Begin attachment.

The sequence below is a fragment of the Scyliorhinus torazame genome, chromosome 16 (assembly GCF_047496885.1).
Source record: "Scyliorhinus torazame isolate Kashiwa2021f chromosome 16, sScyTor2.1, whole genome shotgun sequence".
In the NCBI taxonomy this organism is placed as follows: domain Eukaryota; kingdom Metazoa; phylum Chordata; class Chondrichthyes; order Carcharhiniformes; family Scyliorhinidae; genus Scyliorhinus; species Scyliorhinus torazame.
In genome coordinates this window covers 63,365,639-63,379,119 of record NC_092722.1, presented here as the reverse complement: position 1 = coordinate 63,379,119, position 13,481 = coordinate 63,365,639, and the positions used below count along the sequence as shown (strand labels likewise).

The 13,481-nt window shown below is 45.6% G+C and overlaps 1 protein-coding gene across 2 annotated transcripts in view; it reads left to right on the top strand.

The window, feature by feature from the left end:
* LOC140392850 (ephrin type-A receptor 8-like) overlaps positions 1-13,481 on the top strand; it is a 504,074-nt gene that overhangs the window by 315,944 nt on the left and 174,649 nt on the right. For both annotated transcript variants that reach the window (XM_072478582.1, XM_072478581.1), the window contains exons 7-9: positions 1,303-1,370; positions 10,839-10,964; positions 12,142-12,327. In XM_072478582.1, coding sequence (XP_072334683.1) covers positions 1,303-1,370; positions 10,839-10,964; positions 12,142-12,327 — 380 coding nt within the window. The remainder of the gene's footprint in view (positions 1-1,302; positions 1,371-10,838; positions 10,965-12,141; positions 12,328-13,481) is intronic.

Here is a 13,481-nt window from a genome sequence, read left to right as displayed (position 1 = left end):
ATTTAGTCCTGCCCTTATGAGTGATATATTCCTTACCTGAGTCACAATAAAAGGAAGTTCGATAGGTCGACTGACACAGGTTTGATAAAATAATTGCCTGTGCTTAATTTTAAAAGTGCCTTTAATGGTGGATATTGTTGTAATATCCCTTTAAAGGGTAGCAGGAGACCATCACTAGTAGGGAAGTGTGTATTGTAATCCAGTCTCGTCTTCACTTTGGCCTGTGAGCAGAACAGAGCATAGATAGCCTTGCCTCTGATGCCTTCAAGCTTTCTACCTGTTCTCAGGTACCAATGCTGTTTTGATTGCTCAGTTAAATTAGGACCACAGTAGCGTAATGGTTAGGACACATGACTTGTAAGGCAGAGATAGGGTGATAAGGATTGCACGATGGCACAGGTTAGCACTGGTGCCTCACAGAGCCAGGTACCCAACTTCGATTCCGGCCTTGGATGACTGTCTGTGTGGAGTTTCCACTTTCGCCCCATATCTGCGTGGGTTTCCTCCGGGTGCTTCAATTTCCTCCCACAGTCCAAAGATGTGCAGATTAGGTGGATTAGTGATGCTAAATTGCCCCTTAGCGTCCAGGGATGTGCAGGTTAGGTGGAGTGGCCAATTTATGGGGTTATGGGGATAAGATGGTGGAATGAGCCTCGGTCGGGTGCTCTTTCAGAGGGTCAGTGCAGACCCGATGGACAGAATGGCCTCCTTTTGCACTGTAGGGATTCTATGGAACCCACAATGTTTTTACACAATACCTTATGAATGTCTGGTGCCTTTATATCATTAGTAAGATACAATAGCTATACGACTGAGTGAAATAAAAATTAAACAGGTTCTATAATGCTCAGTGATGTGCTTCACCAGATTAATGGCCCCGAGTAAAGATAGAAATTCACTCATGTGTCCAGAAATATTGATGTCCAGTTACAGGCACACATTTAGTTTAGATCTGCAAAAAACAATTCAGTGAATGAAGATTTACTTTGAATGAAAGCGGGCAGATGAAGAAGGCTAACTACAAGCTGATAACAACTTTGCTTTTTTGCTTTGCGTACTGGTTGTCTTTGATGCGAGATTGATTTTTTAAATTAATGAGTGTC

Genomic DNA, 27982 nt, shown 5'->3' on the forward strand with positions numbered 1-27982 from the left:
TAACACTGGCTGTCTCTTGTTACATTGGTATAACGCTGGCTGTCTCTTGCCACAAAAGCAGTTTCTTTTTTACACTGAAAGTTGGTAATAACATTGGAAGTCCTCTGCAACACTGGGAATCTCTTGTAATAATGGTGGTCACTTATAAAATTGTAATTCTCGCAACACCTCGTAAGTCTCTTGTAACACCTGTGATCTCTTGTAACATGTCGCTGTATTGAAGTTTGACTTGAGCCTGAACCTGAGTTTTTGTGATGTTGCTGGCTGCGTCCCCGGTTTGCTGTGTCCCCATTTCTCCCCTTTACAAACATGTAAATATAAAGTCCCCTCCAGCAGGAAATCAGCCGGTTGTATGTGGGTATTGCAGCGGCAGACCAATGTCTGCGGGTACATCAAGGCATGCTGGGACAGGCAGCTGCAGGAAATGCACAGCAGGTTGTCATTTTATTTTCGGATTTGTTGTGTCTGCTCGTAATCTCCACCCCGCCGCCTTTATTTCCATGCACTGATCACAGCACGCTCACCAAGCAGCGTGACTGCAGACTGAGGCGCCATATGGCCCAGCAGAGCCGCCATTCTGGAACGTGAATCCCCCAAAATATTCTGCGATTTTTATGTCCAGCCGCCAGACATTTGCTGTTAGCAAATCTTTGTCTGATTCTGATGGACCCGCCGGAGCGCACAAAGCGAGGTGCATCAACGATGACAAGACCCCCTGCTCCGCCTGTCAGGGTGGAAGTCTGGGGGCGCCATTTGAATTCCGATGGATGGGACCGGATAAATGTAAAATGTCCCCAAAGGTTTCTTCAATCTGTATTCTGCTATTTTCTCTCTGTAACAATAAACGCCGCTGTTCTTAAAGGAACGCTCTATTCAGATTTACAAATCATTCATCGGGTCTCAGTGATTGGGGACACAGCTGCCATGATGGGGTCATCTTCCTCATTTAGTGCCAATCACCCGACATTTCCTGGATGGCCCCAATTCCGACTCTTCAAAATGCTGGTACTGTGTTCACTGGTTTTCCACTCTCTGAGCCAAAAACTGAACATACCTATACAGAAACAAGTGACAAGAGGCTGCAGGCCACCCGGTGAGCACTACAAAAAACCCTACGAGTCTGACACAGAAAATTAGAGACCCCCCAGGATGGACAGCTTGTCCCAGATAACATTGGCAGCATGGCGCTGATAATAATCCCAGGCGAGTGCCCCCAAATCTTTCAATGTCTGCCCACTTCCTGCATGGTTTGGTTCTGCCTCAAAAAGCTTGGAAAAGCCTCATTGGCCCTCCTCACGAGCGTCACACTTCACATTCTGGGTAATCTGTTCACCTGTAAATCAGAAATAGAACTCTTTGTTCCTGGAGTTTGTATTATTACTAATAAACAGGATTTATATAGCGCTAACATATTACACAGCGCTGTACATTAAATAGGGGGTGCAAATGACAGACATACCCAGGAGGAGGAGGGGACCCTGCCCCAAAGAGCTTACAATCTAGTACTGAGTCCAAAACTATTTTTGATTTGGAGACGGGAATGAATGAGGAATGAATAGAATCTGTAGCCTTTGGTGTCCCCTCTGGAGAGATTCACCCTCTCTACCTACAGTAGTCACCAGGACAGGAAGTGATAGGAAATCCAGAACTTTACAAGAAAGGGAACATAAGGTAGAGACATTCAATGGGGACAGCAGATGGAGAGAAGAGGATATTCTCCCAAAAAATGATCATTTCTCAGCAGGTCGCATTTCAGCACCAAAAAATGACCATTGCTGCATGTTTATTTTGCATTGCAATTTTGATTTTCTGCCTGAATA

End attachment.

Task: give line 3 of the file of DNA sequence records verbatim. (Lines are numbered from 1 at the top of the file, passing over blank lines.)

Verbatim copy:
In the NCBI taxonomy this organism is placed as follows: domain Eukaryota; kingdom Metazoa; phylum Chordata; class Chondrichthyes; order Carcharhiniformes; family Scyliorhinidae; genus Scyliorhinus; species Scyliorhinus torazame.